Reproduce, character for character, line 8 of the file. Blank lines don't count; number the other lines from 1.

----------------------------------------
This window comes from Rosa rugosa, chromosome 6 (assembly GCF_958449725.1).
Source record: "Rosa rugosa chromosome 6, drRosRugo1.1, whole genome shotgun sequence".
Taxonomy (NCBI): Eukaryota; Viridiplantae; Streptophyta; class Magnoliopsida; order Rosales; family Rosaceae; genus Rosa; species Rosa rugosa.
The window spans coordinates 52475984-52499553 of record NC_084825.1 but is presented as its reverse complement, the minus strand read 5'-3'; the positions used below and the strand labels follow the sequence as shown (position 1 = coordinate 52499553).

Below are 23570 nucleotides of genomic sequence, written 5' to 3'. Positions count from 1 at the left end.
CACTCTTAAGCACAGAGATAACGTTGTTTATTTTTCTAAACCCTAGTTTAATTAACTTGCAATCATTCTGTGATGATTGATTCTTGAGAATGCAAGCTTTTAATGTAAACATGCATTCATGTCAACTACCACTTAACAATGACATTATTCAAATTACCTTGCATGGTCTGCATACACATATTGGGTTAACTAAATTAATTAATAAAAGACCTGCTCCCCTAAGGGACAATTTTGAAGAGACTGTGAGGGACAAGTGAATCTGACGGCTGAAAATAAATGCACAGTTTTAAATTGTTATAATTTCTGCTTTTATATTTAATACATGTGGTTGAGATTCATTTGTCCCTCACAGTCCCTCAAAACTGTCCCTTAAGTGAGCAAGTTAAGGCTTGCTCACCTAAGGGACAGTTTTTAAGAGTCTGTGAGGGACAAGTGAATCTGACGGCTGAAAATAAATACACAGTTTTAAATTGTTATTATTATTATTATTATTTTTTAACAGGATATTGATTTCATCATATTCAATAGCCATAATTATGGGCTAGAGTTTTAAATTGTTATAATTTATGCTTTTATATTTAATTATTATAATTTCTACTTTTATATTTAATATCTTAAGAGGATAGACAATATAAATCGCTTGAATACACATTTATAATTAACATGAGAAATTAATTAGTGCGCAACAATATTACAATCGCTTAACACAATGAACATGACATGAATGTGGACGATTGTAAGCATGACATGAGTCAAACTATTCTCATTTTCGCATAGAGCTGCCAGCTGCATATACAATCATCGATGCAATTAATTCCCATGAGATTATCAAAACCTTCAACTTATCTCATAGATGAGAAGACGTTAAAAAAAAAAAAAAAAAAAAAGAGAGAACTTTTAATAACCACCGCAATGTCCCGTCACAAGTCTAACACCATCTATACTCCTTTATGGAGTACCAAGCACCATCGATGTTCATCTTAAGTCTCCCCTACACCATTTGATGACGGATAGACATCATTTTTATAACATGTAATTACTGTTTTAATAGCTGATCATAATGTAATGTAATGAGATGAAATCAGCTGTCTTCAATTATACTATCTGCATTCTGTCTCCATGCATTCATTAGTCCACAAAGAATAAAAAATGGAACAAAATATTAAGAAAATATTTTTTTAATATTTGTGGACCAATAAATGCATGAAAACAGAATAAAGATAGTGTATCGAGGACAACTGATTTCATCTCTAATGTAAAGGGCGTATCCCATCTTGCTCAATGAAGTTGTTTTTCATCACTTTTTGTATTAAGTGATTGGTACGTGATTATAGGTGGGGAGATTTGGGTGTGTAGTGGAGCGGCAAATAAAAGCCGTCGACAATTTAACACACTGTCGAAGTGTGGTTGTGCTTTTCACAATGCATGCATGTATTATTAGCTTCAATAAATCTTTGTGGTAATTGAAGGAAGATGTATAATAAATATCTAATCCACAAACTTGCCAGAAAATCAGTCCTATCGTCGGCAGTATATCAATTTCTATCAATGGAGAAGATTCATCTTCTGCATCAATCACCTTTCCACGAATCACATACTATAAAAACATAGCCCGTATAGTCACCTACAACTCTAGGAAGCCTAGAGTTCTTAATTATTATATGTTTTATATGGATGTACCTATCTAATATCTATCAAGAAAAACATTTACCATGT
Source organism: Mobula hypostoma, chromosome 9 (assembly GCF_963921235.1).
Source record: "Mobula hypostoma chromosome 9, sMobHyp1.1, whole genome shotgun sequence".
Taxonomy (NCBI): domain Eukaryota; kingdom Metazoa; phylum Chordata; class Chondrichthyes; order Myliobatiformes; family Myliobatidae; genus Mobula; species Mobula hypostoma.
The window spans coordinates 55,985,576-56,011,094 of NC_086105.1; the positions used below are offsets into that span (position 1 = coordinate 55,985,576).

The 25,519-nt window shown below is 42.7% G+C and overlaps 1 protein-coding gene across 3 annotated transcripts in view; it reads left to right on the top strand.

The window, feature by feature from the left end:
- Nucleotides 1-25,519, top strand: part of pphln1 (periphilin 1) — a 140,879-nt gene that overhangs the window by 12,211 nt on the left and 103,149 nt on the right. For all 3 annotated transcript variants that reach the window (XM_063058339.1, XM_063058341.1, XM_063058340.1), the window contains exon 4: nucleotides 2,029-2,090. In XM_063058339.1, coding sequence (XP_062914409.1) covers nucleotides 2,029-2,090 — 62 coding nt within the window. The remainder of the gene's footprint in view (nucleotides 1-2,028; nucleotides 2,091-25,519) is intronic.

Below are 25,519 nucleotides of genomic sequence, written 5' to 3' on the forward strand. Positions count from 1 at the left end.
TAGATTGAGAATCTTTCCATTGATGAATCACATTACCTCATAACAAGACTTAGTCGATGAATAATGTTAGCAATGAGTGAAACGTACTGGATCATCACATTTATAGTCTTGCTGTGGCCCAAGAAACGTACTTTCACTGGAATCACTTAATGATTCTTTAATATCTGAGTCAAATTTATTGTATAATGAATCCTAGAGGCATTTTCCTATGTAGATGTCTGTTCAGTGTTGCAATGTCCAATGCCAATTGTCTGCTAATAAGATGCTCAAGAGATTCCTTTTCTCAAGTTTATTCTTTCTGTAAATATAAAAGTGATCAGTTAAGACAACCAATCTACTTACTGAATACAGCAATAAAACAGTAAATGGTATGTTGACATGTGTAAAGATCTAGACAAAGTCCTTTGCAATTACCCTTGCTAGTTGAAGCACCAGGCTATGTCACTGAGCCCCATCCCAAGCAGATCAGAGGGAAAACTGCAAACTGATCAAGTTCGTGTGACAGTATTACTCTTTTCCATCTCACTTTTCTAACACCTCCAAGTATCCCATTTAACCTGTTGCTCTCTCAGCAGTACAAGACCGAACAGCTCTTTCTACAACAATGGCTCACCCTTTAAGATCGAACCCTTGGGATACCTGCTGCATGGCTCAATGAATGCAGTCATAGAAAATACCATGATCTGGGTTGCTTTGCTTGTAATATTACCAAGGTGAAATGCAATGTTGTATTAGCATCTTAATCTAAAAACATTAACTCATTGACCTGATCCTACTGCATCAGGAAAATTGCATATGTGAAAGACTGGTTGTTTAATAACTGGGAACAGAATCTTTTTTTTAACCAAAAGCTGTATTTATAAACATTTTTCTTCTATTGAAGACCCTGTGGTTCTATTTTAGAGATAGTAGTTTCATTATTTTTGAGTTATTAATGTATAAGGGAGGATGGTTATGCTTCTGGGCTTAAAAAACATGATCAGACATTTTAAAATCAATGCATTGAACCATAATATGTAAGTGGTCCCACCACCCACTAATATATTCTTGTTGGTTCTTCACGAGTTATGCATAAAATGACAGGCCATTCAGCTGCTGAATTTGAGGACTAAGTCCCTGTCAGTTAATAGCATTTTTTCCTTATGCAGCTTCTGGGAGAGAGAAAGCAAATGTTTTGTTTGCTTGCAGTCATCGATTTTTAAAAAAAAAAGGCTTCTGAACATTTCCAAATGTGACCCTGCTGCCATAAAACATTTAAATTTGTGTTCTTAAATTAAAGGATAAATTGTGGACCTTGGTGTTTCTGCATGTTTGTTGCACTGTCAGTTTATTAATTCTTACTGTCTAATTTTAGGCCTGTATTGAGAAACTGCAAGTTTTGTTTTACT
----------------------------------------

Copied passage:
Source record: "Mobula hypostoma chromosome 9, sMobHyp1.1, whole genome shotgun sequence".